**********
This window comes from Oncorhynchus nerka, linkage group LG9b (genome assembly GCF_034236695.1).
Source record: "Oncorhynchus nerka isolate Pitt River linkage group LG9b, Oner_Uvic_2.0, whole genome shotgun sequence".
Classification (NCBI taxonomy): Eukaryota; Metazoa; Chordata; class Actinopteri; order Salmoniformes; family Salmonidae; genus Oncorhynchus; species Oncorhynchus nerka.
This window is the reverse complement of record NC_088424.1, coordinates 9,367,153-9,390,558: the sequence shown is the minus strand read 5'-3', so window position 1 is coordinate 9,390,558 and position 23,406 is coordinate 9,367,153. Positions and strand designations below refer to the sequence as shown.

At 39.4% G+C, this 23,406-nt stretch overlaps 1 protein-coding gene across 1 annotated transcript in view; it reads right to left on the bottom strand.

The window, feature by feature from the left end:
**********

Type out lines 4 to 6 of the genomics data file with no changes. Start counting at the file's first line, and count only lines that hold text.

This window is the reverse complement of record NC_088424.1, coordinates 9,367,153-9,390,558: the sequence shown is the minus strand read 5'-3', so window position 1 is coordinate 9,390,558 and position 23,406 is coordinate 9,367,153. Positions and strand designations below refer to the sequence as shown.

At 39.4% G+C, this 23,406-nt stretch overlaps 1 protein-coding gene across 1 annotated transcript in view; it reads right to left on the bottom strand.

The window, feature by feature from the left end: